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A Touch of Nerves 4.5 out of 5 based on 0 ratings. 2 reviews.
ILoveBookz More than 1 year ago
**I received this book for free through Goodreads First Reads** While this story sounded interesting, I was a little bit worried that I would be in over my head as I never pay attention to current events.  However, this story grabbed me right from the beginning, and I did not want to put it down.  I like that there was some confusion as to who all were the bad guys and who were just either unfortunate and unwilling participants or helpful agents who...well, honestly, I do not even know how to word what Kashani was.  To be honest, Kashani was my favorite character.  At first I was not sure whether or not he was working with the bad guys, and then when it was made clear he was not working with them I was still unsure of whether or not he was pro-nuclear weapons.  Either way, he was a likable character trying to help out Captain Hawkins and the rest of America to stop a terrorism plot.  Whenever it said that he smiled, I would smile imagining him doing so.  I absolutely loved when Captain Ben Hawkins (who is my second favorite character in this novel) spoke to Kashani/Julian in Farsi, his native language.  It showed friendship, a sense of camaraderie, which Kashani deserved since he helped save the lives of thousands of Americans. I also liked how Sarah, Ben's fiance, was in the book.  While she was a minor character, I felt that it was important that the book portrayed Ben's home life as well as his job in trying to protect his country.  I feel that we often forget that they are real people with real lives as well; even watching most crime shows, I am surprised if/when a tidbit of their lives outside of their jobs is thrown in.  This made Ben a real person in my eyes. If I had to pick out a fault, I would say that ideas were repeated a little too often; sometimes the sentences were almost exactly replicated.  But often these were ideas running through Ben's head, and given the task he was focused on, this does not surprise me.   The only other shortcoming that I can say is that the reader does not find out WHY/HOW Jennifer McNair became involved in the terrorism plot.  I wish that we were informed whether she was in on it from the start or if she really had been kidnapped and then became sympathetic.  However, some people would not view this as a shortcoming - I just hate loose ends at the end of a story.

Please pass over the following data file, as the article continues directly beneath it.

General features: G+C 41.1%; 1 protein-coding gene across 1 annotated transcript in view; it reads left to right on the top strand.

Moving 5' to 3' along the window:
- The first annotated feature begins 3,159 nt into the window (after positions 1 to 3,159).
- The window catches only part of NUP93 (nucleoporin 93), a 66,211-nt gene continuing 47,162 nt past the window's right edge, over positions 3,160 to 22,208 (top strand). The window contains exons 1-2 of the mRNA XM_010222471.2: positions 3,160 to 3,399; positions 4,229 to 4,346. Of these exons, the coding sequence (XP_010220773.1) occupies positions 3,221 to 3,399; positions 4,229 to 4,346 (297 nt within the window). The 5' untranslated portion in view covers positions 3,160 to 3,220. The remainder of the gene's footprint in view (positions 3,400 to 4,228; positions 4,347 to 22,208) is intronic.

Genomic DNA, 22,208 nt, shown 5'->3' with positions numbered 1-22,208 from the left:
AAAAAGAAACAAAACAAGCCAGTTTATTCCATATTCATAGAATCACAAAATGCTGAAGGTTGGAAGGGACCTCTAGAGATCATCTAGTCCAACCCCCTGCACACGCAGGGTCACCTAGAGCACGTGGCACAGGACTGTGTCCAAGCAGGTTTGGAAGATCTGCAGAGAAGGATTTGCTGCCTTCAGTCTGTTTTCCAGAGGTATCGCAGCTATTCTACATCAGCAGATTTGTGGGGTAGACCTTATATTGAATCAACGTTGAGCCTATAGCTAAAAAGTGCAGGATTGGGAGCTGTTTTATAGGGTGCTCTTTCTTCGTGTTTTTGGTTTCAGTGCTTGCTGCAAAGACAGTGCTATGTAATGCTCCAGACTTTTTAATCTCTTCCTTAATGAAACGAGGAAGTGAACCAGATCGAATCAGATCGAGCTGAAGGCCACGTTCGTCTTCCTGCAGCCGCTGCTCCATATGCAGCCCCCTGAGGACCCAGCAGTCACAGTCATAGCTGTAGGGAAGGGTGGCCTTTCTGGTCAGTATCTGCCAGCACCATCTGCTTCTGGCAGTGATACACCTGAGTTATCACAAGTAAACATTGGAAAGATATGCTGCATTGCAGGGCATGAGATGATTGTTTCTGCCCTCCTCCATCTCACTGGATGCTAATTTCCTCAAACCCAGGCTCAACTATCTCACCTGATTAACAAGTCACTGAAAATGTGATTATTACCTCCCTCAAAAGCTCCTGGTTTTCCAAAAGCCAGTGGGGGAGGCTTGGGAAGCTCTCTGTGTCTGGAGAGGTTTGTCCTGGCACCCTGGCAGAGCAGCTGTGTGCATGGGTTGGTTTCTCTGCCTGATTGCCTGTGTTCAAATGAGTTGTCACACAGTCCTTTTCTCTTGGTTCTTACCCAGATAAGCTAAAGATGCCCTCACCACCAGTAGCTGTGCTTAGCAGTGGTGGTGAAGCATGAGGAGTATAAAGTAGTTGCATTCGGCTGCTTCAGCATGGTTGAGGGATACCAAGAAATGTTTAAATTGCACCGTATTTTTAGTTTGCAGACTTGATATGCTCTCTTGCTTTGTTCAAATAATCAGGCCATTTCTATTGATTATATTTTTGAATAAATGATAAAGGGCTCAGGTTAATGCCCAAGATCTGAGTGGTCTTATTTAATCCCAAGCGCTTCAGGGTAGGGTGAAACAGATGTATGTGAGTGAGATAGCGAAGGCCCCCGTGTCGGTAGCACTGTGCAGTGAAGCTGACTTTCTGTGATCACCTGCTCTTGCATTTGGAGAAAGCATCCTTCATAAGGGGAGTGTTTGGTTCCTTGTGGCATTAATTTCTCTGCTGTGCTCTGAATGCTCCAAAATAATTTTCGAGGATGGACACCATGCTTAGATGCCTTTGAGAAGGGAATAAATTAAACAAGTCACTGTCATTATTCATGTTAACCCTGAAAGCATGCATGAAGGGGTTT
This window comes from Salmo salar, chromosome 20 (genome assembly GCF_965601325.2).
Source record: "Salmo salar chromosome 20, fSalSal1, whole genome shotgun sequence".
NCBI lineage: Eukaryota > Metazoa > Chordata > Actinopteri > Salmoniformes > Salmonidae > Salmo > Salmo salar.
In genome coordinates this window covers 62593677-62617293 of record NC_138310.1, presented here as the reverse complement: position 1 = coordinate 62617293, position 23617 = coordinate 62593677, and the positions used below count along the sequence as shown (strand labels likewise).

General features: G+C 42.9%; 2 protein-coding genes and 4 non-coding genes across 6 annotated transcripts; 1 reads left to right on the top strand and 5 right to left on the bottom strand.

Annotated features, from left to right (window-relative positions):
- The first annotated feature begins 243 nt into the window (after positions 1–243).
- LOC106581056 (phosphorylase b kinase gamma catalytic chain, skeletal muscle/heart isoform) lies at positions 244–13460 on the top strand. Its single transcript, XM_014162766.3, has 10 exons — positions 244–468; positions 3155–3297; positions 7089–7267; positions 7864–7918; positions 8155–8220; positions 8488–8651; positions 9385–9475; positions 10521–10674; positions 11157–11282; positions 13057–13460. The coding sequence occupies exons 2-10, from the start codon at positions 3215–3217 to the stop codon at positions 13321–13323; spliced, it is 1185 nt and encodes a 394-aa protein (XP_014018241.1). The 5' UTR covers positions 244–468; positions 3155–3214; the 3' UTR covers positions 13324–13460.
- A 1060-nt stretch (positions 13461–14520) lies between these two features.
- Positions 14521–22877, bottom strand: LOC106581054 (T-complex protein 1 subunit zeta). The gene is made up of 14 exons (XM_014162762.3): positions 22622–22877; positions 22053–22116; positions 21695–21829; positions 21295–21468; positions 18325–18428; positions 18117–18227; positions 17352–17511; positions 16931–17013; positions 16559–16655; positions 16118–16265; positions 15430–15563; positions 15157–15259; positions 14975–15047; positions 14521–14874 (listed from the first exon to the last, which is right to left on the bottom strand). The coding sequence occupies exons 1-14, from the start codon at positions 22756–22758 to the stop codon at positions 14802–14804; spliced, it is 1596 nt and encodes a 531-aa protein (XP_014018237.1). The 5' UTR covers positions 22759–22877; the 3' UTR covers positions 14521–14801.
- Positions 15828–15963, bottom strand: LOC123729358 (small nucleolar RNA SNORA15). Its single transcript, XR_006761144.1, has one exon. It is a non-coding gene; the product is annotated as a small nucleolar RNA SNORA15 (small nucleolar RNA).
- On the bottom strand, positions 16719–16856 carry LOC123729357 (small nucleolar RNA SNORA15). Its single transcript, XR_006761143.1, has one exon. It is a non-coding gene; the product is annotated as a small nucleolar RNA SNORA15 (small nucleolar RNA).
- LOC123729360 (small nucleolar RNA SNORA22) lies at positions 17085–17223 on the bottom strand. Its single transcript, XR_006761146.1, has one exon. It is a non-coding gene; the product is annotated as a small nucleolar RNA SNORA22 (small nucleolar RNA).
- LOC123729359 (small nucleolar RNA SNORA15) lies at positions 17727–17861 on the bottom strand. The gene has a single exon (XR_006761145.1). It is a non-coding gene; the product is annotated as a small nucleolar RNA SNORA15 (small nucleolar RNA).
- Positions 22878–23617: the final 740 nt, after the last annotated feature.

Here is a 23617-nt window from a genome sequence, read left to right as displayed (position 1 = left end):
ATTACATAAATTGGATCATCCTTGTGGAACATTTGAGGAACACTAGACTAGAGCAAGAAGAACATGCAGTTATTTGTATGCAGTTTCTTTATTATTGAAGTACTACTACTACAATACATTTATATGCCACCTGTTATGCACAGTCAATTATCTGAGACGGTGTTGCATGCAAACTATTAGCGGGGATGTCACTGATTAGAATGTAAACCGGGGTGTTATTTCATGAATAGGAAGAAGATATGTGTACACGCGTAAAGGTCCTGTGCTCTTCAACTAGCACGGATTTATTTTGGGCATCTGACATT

BettyTaylor More than 1 year ago
Suspenseful! Thrilling! Loved the plot! While reading this book I was disappointed with all the interruptions. I just wanted to be left alone so I could find out what would happen next. The really scary part about this book was that is could really happen. Captain Ben Hawkins is with Criminal Investigations Command (think “NCIS”, but the Army version). He receives notice that these seems to be a problem at a chemical research facility. The numbers just are not matching up regarding a nerve gas being destroyed at the facility. So he is sent in to investigate and opens a MAJOR Pandora’s box. Four pounds of this nerve agent is unaccounted for. He has now stumbled upon the planning of a terrorist attack meant to disgrace and embarrass the US by having its own weapons turned on American citizens. Middle Eastern agents working out of a terrorist cell in Spain plot to kill thousands of Americans by releasing the agent in populated areas. The back-story of the terrorists was really interesting based upon an actual event. I enjoyed the politics of the story. All the alphabet soup agencies – FBI, NSA, CIA, etc. -- had to get involved and jockey for control. The technology used to evade detection and to find the terrorists was really interesting. They were searching for one person out of a crowd of commuters and tourists. The characters are realistic and well-developed. Hawkins is no longer in control of the investigation but, risking his career, he is determined to find out who is behind all this. The story will keep you guessing. I am still amazed that the author of this excellent book is a clinical audiologist. He is definitely taking a different path “in his spare time”. He has sons in the military so perhaps that is where he gets a lot of his information. I am definitely looking forward to reading more by him.